Here are a few general blogging principles that I strive to follow. While this is meta stuff, I find it interesting, and I hope putting this out there will help my readers better understand how to comb through the content I share.
I generally hate repetition and lack of conciseness. I think repetition makes writing cluttered, and more than anything, I hate reading an article online and finding out 90% of it is fluff. Cut out the fluff, show me what I need to read! My time is valuable!
Initially, concise writing was something I strived for on this blog. I eliminated details from all blog posts that weren’t crucial to the post. In doing this, I created blog posts that were information-dense and lacking details, with few blog posts on every topic.
As I reevaluated my system, I realized that first, including even somewhat ‘trivial’ details helps readers understand the argument. Information must be divulged from several different angles — reasoning, examples, different ways of looking at it — for things to totally sink in.
In addition, if I cram everything into a single blog post, the information density of the post will make people not want to read it. From a reader’s perspective, it’s much more enjoyable reading short, bite-sized posts as opposed to fused packs of information. Don’t we all hate reading textbooks?
All that to say — expect repetition of ideas on this blog! Concise language is still a priority, but I will make it a point to reduce information density and spread (and repeat) information across blog posts.
2) Few Guides
One thing I really like to do in general is step back. Always step back. What’s the bigger picture?
I love to do that in basketball too — but writing about the ‘big picture’ is always a pain in the ass. For example, if I have a opinion on the aesthetics of a particular basketball, I might step back and try to analyze the realm of aesthetics in basketball in general, and opine where this particular basketball fits into the overall picture.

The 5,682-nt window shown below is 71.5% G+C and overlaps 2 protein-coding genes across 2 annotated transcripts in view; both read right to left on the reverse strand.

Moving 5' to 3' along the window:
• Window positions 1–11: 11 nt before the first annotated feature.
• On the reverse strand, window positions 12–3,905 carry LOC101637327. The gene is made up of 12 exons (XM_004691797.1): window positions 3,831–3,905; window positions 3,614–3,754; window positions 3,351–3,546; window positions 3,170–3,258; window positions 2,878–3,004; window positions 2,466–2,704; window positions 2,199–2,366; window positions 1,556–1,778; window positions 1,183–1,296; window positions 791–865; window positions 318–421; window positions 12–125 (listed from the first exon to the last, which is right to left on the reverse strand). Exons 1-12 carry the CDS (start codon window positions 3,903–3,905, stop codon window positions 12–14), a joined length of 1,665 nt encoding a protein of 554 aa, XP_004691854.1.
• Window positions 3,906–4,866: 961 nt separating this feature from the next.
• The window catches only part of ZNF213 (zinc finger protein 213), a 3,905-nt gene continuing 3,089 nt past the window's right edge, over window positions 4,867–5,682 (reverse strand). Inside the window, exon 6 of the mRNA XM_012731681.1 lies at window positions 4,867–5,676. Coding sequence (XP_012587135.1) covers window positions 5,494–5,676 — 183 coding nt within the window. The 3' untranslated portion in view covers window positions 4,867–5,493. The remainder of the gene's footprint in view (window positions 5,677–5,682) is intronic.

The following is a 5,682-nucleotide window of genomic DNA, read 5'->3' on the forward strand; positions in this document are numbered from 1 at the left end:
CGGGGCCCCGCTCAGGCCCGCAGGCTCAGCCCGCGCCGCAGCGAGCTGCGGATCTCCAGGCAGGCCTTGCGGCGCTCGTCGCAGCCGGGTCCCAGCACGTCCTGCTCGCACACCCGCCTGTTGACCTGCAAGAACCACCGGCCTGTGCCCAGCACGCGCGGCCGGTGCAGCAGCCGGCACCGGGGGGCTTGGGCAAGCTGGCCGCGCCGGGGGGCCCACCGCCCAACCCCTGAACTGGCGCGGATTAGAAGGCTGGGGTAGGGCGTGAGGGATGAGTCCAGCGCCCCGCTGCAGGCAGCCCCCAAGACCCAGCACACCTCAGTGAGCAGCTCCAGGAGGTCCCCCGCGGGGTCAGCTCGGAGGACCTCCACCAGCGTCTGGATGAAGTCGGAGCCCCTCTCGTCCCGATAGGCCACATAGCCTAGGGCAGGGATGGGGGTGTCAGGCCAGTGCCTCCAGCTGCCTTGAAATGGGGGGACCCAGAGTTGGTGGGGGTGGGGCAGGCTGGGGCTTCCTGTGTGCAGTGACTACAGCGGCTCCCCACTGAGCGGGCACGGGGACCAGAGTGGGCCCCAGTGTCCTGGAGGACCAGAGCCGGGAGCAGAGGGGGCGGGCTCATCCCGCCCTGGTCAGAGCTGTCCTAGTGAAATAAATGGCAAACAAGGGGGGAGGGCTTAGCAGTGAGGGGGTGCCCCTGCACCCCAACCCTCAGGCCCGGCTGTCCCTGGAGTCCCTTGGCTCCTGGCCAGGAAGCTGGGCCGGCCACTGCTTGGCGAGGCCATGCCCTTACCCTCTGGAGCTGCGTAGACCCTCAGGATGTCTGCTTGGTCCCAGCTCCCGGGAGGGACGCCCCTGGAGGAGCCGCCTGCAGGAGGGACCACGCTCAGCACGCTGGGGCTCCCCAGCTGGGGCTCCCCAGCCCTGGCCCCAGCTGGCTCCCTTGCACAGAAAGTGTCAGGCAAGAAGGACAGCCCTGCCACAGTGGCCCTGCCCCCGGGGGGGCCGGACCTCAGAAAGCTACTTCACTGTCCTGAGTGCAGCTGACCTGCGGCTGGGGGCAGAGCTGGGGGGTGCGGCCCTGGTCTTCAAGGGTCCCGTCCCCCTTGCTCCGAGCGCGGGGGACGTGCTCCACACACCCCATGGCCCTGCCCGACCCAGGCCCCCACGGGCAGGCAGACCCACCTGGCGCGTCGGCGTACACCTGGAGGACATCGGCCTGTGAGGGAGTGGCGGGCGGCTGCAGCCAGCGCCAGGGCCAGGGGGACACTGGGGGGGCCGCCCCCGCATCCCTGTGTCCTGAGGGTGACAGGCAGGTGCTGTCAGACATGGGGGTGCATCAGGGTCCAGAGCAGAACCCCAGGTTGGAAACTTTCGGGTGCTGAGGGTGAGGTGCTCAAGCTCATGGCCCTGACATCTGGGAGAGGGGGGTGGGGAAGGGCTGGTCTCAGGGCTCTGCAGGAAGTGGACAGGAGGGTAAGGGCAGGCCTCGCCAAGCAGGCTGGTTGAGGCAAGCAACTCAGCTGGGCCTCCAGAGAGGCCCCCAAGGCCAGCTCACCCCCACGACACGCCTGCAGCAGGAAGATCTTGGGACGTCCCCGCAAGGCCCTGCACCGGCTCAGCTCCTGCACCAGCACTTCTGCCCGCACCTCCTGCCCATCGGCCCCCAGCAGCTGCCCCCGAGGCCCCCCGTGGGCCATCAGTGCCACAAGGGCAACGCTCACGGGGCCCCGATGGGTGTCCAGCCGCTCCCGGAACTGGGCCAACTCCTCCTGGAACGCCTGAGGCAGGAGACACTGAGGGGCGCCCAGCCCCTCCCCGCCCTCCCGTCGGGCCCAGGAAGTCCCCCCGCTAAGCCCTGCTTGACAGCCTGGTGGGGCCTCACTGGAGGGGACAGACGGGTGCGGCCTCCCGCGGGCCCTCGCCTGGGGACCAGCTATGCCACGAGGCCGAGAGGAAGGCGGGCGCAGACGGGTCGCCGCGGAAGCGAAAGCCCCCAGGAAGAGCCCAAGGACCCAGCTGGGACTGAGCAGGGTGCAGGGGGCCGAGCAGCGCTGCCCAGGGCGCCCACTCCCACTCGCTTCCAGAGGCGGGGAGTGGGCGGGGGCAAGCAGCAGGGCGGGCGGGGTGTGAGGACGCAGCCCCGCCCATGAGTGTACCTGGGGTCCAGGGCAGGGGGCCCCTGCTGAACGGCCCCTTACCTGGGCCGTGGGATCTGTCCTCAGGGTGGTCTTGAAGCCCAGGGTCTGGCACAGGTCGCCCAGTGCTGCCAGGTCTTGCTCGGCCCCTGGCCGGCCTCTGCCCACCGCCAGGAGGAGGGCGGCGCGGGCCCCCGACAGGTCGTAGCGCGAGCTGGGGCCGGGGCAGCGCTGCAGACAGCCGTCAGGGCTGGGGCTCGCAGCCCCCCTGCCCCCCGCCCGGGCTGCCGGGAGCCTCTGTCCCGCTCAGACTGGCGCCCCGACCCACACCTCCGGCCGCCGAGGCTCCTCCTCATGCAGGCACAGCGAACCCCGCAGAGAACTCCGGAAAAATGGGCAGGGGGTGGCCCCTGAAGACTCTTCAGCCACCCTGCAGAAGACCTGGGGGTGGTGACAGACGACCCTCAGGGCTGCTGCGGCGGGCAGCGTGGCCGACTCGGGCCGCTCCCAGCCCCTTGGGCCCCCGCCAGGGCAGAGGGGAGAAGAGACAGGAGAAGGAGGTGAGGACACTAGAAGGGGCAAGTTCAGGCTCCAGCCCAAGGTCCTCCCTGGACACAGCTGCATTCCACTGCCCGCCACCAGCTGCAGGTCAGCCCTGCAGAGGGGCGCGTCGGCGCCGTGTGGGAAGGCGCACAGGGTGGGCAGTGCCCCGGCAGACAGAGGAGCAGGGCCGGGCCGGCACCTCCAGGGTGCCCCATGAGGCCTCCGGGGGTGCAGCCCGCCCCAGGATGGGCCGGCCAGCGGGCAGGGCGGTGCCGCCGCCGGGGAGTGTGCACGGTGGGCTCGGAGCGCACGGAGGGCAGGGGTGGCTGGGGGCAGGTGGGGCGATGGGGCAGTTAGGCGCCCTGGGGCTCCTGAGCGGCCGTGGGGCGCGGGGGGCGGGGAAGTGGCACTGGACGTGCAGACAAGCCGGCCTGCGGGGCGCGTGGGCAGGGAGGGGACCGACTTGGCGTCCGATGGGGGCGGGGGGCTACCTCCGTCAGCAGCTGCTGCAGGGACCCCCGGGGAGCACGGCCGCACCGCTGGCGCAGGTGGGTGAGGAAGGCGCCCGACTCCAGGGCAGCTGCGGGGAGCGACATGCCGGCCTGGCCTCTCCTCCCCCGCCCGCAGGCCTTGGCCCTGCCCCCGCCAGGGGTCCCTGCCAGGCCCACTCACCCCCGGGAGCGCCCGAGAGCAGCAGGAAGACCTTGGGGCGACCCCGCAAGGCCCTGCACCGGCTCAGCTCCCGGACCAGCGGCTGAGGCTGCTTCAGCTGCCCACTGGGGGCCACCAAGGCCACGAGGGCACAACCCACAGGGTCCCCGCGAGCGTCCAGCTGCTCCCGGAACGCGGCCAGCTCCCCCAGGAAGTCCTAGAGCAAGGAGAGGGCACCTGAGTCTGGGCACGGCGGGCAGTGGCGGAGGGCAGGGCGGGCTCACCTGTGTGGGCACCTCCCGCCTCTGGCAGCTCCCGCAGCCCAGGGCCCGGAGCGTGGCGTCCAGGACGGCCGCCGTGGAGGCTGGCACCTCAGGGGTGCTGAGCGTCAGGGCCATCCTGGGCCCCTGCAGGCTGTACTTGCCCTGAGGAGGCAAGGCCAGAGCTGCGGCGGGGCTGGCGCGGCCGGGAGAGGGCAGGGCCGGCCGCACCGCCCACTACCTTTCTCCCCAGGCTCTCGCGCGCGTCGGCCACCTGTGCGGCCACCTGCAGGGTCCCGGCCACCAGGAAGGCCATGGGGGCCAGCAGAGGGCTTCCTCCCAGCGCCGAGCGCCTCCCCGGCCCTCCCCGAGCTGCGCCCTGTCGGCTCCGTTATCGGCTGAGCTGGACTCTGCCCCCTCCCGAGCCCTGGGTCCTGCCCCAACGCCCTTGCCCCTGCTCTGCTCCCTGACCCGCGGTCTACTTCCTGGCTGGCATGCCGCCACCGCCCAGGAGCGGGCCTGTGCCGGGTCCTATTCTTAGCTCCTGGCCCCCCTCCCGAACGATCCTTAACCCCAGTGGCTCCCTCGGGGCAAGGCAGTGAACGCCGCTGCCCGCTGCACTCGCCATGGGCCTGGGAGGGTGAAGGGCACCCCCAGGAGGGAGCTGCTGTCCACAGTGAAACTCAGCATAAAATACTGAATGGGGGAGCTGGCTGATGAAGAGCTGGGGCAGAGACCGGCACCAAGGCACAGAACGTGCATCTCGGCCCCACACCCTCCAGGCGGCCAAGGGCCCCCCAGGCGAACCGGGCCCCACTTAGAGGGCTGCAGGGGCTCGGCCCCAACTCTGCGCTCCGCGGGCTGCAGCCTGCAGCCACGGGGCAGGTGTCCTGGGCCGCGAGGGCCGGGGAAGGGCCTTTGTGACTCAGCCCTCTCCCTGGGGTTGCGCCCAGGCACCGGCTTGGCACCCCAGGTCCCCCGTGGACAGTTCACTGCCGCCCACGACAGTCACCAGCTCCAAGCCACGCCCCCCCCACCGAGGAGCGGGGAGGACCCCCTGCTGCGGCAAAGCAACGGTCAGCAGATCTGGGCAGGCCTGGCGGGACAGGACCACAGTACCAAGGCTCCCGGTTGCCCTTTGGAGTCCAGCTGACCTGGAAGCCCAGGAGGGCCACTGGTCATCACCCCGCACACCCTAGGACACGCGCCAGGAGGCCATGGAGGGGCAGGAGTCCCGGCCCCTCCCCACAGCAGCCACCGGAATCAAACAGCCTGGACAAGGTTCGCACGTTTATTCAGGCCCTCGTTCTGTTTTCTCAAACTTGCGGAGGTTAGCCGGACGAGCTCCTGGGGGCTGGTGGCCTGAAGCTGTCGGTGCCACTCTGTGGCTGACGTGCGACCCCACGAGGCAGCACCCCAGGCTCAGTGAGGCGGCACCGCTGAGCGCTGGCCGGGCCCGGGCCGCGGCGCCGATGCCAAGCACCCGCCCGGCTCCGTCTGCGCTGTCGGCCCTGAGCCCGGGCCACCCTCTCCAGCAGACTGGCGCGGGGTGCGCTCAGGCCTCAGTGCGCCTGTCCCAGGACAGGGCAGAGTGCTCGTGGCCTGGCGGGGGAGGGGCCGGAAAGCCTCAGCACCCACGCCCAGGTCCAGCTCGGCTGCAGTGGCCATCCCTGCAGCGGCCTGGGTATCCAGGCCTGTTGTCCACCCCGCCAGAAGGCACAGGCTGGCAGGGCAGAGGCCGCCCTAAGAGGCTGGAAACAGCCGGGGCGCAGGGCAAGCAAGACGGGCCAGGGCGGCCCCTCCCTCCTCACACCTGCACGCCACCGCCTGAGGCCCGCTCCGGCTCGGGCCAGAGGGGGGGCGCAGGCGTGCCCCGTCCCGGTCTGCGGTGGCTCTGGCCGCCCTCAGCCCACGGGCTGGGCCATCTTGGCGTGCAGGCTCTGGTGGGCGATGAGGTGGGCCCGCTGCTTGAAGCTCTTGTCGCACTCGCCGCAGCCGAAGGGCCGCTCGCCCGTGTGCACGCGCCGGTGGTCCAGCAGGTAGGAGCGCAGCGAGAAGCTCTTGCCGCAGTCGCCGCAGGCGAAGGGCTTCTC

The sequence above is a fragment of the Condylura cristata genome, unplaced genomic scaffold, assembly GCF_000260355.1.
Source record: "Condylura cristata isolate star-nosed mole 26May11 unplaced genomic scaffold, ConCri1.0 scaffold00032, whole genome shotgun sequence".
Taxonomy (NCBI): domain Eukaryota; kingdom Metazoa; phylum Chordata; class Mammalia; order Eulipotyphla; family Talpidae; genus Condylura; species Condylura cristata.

That is quality information — but simply will cause me to procrastinate. It will require research, it will require me to be thorough (socks, basketballs, shoes, gear, slides), and it will probably end up being very low quality because I’m not passionate about any of it except my original opinion.
So I will make it a point to NOT do many guides on this blog — because I don’t believe they will come out a place of passion, but out a place of forced thoroughness. In addition, I generally hate guides as a reader, because I know they will take some work to get through and understand everything. Therefore, you will see many short posts about a particular topic — which may then be organized to serve the effect of a guide.
3) Your Time is Valuable
Don’t you hate long, long posts, like those on Wikipedia. What a pain to read through! Especially if you only have a particular question and not a passion for the material at hand.
There’s a beautiful thing on the internet that’s come about recently — it’s called a TLDR. Stands for: Too Long, Didn’t Read.
I will include these on all blog posts which are long. Your time is valuable!